1. Dyslexia – difficulty in reading.
2. Dysgraphia – difficulty in writing.
3. Dyscalculia – difficulty in arithmetic.
4. Dyspraxia – difficulty in practicing due to lack of motor coordination.

Dyslexia, also known as reading disorder, is characterized by trouble with reading despite normal intelligence. Different people are affected to varying degrees. Problems may include difficulties in spelling words, reading quickly, writing words, ‘sounding out’ words in the head, pronouncing words when reading aloud and understanding what one reads. Often, these difficulties are first noticed at school.
The underlying mechanisms of dyslexia are problems within the brain’s language processing. Dyslexia is diagnosed through a series of tests of memory, spelling, vision, and reading skills. Dyslexia is separate from reading difficulties caused by hearing or vision problems or by insufficient teaching.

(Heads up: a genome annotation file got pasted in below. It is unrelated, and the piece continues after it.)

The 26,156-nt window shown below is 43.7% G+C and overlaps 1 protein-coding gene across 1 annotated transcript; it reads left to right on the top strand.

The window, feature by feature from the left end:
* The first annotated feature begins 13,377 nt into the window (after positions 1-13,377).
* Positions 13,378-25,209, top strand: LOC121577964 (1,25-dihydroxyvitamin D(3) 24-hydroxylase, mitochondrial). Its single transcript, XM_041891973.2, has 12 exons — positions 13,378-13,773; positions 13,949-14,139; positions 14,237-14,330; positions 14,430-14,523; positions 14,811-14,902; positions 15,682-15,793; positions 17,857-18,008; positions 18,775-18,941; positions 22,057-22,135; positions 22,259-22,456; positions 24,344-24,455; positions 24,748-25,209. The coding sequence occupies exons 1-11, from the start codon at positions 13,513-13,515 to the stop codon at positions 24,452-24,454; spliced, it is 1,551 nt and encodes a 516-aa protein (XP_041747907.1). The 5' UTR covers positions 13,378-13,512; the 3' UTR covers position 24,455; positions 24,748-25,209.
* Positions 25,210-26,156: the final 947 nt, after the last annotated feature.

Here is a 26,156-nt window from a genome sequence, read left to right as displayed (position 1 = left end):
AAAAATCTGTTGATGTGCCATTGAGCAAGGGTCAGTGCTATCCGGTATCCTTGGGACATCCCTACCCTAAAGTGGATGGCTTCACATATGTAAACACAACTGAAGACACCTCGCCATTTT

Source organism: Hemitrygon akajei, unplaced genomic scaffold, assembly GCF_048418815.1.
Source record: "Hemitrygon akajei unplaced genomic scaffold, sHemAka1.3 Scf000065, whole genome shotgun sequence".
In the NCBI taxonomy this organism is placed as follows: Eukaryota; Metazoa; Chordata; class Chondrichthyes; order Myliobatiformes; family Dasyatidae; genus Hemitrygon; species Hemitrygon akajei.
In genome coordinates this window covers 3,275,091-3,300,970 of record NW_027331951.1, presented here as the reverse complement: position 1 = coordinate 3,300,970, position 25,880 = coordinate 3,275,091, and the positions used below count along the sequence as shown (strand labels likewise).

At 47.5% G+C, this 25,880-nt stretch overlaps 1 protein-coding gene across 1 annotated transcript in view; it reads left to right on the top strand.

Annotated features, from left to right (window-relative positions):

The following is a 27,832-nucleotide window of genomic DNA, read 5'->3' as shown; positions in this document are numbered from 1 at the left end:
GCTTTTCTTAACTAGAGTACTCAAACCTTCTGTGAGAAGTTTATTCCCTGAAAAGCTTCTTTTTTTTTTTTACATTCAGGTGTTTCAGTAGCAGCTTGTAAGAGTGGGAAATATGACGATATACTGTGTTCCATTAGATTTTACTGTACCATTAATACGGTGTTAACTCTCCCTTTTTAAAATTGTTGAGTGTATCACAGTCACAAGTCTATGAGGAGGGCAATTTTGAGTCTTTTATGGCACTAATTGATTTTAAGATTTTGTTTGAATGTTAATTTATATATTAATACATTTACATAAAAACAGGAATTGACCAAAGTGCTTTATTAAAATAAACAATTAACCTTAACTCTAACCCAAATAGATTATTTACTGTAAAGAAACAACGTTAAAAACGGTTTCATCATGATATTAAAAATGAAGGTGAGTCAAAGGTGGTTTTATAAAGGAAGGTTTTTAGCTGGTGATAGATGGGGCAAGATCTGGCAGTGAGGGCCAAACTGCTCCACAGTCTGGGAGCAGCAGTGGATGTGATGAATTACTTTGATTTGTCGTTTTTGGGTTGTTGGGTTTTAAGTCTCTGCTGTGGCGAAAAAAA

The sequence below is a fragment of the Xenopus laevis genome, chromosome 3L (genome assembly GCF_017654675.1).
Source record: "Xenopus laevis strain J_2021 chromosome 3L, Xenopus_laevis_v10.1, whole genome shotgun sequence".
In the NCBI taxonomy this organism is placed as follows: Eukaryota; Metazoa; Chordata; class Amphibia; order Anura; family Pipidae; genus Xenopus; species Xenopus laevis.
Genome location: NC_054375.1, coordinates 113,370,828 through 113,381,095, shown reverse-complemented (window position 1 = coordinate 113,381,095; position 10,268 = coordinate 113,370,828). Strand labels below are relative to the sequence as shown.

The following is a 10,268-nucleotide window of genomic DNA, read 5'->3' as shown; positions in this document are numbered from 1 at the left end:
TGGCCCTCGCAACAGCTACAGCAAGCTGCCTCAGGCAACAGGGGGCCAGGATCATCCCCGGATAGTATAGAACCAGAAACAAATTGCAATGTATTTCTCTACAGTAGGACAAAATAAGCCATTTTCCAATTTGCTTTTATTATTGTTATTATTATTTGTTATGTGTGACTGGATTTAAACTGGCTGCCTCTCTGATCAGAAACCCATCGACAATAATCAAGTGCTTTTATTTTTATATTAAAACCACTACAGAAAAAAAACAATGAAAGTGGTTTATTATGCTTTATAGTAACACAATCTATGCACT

Dysgraphia is a deficiency in the ability to write, primarily handwriting, but also coherence. The word ‘dysgraphia’ comes from the Greek words ‘dys’, meaning ‘impaired’, and ‘graphía’, meaning ‘writing by hand’. Dysgraphia is a transcription disability, meaning that it is a writing disorder associated with impaired handwriting, orthographic coding (the storing process of written words and processing the letters in those words), and finger sequencing (the movement of muscles required to write). It often overlaps with other learning disabilities such as speech impairment, ADD, or developmental coordination disorder.
Dysgraphia is characterized as a learning disability in the category of written expression, when one’s writing skills are below those expected, given a person’s age measured through intelligence and age-appropriate education.